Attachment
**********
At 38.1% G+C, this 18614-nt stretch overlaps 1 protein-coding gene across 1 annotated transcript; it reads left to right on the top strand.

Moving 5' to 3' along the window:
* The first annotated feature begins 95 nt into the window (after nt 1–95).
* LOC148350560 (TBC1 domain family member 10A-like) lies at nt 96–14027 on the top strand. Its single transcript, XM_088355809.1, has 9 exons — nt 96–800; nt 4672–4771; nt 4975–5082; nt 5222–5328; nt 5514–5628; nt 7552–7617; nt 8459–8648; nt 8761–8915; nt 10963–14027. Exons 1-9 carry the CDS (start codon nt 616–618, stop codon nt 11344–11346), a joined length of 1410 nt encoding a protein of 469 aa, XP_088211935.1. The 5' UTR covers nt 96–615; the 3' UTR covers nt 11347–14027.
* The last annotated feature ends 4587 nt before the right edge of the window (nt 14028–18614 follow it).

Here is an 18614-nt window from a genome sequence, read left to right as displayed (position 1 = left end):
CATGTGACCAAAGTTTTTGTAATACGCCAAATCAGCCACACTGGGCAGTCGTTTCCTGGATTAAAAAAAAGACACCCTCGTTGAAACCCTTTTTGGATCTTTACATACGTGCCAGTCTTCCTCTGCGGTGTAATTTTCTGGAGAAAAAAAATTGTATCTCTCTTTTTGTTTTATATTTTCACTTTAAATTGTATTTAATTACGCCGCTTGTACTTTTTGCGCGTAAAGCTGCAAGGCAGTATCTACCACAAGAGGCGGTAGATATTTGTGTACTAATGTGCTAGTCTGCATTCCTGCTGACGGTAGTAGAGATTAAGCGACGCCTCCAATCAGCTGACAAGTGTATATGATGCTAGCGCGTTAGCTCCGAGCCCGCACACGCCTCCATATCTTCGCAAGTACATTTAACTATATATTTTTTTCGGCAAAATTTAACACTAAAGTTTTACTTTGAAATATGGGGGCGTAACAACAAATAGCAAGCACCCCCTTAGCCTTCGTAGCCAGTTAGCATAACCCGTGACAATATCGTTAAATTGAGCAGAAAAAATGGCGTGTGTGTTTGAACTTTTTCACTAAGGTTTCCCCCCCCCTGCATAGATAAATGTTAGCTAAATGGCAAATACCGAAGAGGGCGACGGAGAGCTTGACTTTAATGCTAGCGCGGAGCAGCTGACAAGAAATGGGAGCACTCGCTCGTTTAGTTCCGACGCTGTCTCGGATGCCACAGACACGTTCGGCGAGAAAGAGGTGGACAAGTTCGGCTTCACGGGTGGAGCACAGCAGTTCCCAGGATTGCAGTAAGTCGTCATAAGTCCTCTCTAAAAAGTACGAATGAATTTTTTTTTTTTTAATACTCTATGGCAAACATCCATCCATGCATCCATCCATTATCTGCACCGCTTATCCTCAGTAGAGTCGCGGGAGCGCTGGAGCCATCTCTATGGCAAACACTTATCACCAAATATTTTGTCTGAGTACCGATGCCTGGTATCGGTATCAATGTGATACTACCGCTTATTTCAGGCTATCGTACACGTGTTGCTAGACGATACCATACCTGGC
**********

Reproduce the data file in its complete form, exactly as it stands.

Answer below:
At 38.1% G+C, this 18614-nt stretch overlaps 1 protein-coding gene across 1 annotated transcript; it reads left to right on the top strand.

Moving 5' to 3' along the window:
* The first annotated feature begins 95 nt into the window (after nt 1–95).
* LOC148350560 (TBC1 domain family member 10A-like) lies at nt 96–14027 on the top strand. Its single transcript, XM_088355809.1, has 9 exons — nt 96–800; nt 4672–4771; nt 4975–5082; nt 5222–5328; nt 5514–5628; nt 7552–7617; nt 8459–8648; nt 8761–8915; nt 10963–14027. Exons 1-9 carry the CDS (start codon nt 616–618, stop codon nt 11344–11346), a joined length of 1410 nt encoding a protein of 469 aa, XP_088211935.1. The 5' UTR covers nt 96–615; the 3' UTR covers nt 11347–14027.
* The last annotated feature ends 4587 nt before the right edge of the window (nt 14028–18614 follow it).

Here is an 18614-nt window from a genome sequence, read left to right as displayed (position 1 = left end):
CATGTGACCAAAGTTTTTGTAATACGCCAAATCAGCCACACTGGGCAGTCGTTTCCTGGATTAAAAAAAAGACACCCTCGTTGAAACCCTTTTTGGATCTTTACATACGTGCCAGTCTTCCTCTGCGGTGTAATTTTCTGGAGAAAAAAAATTGTATCTCTCTTTTTGTTTTATATTTTCACTTTAAATTGTATTTAATTACGCCGCTTGTACTTTTTGCGCGTAAAGCTGCAAGGCAGTATCTACCACAAGAGGCGGTAGATATTTGTGTACTAATGTGCTAGTCTGCATTCCTGCTGACGGTAGTAGAGATTAAGCGACGCCTCCAATCAGCTGACAAGTGTATATGATGCTAGCGCGTTAGCTCCGAGCCCGCACACGCCTCCATATCTTCGCAAGTACATTTAACTATATATTTTTTTCGGCAAAATTTAACACTAAAGTTTTACTTTGAAATATGGGGGCGTAACAACAAATAGCAAGCACCCCCTTAGCCTTCGTAGCCAGTTAGCATAACCCGTGACAATATCGTTAAATTGAGCAGAAAAAATGGCGTGTGTGTTTGAACTTTTTCACTAAGGTTTCCCCCCCCCTGCATAGATAAATGTTAGCTAAATGGCAAATACCGAAGAGGGCGACGGAGAGCTTGACTTTAATGCTAGCGCGGAGCAGCTGACAAGAAATGGGAGCACTCGCTCGTTTAGTTCCGACGCTGTCTCGGATGCCACAGACACGTTCGGCGAGAAAGAGGTGGACAAGTTCGGCTTCACGGGTGGAGCACAGCAGTTCCCAGGATTGCAGTAAGTCGTCATAAGTCCTCTCTAAAAAGTACGAATGAATTTTTTTTTTTTTAATACTCTATGGCAAACATCCATCCATGCATCCATCCATTATCTGCACCGCTTATCCTCAGTAGAGTCGCGGGAGCGCTGGAGCCATCTCTATGGCAAACACTTATCACCAAATATTTTGTCTGAGTACCGATGCCTGGTATCGGTATCAATGTGATACTACCGCTTATTTCAGGCTATCGTACACGTGTTGCTAGACGATACCATACCTGGC